Another $1.8 billion in construction is slated for the future. Completion of those projects requires federal approval of a FEMA settlement of that amount. The settlement was negotiated by Vallas and his team, a feat that at least one observer says is of monumental importance.

Leslie Jacobs, a former member of the Board of Elementary and Secondary Education, says that when the settlement finally comes through, it will provide the money to build the finest schools New Orleans has ever seen.

“This is huge,” Jacobs says. “It’s very exciting.”

Jacobs also praises Vallas’ willingness to embrace unconventional approaches to seemingly intractable problems. “Very few individuals can come into a situation and in a purposeful way give up his power,” she says. “He embraced charter schools.”

Charter schools in New Orleans were originally seen as a way of getting schools up and running quickly after the storm destroyed buildings and dispersed employees all over the country. But Vallas encourages their expansion within the RSD’s network.    
 
Vallas’ critics point out, however, that the RSD is still a long way from becoming a success story. The majority of students attending RSD schools are still failing to achieve “basic” on LEAP tests, they say.

“Most schools are still academically unacceptable,” says Angela Daliet, director of Save Our Schools, a parent advocacy group. “[Vallas] has improved schools, as far as test scores, but we are in no way where we need to be.”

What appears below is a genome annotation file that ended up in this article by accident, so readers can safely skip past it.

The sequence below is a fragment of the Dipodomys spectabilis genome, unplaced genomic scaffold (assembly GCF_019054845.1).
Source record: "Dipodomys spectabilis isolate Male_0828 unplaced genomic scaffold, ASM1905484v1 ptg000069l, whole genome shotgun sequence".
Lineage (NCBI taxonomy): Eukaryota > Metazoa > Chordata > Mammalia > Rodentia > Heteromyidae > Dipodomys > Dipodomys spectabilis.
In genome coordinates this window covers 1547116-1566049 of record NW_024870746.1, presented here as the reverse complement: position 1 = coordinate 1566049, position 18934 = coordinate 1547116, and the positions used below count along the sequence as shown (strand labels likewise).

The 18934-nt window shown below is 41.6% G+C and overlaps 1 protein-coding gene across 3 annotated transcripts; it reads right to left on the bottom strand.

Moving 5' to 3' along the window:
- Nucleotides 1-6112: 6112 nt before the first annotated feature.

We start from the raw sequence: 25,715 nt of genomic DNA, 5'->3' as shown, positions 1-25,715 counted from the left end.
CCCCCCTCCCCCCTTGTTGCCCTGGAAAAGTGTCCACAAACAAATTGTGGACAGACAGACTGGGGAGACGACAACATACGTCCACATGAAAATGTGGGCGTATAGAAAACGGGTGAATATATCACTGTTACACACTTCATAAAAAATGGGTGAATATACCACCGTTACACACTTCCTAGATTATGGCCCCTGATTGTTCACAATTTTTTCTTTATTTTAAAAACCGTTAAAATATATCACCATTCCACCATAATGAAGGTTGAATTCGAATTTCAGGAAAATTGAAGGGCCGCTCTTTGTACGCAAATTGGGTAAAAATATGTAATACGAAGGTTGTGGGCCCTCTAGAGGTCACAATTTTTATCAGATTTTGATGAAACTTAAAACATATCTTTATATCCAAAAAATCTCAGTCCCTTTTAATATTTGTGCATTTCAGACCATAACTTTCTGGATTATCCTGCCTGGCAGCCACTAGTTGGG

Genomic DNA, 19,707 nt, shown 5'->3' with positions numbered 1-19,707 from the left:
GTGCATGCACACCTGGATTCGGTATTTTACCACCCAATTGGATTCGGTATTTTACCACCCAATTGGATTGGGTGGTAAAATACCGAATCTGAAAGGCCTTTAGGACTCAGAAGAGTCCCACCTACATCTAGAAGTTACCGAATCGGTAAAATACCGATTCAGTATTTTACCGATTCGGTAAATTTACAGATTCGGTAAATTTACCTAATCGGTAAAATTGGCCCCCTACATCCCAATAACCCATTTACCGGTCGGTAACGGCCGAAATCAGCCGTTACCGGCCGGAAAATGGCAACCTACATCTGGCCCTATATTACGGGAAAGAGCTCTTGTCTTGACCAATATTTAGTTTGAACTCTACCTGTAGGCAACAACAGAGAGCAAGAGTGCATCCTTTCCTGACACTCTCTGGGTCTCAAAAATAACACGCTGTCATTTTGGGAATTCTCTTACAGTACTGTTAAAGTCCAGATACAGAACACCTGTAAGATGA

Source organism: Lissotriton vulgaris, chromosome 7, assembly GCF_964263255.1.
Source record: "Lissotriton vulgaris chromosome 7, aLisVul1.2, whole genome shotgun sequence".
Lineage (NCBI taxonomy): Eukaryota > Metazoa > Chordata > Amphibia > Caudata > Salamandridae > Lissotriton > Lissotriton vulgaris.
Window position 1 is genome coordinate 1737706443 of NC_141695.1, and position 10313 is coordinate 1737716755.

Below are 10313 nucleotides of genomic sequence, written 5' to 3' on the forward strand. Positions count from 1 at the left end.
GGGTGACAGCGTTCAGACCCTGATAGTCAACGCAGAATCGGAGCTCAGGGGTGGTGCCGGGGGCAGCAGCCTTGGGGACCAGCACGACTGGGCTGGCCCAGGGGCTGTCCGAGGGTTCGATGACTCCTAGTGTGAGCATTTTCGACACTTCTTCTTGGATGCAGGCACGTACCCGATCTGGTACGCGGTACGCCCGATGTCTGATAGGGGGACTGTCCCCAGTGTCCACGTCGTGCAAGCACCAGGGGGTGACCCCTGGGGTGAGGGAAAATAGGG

Well aware that the system still has a long way to go in improving student performance, Vallas recently added five weeks to the school year of the RSD’s traditional schools. According to news reports, Vallas believes that extra instructional time is needed for further gains in test scores. He lengthened the school day to eight-and-one-half hours in 2008 for the same reason.

Daliet says that Vallas has improved test scores because of the vast amount of extra money that has poured into the district since the hurricane. “The RSD budget is not sustainable,” she says. “He’s blown our budget.”

Daliet’s concerns echo events in Philadelphia that may have been a factor in his departure as the school district’s chief executive officer. The Philadelphia Inquirer reported in April 2007, a few weeks before Vallas’ appointment to the RSD was announced, that school officials reduced Vallas’ financial authority over schools sometime before his departure because the district’s $2 billion budget had a $73 million deficit and faced large cuts.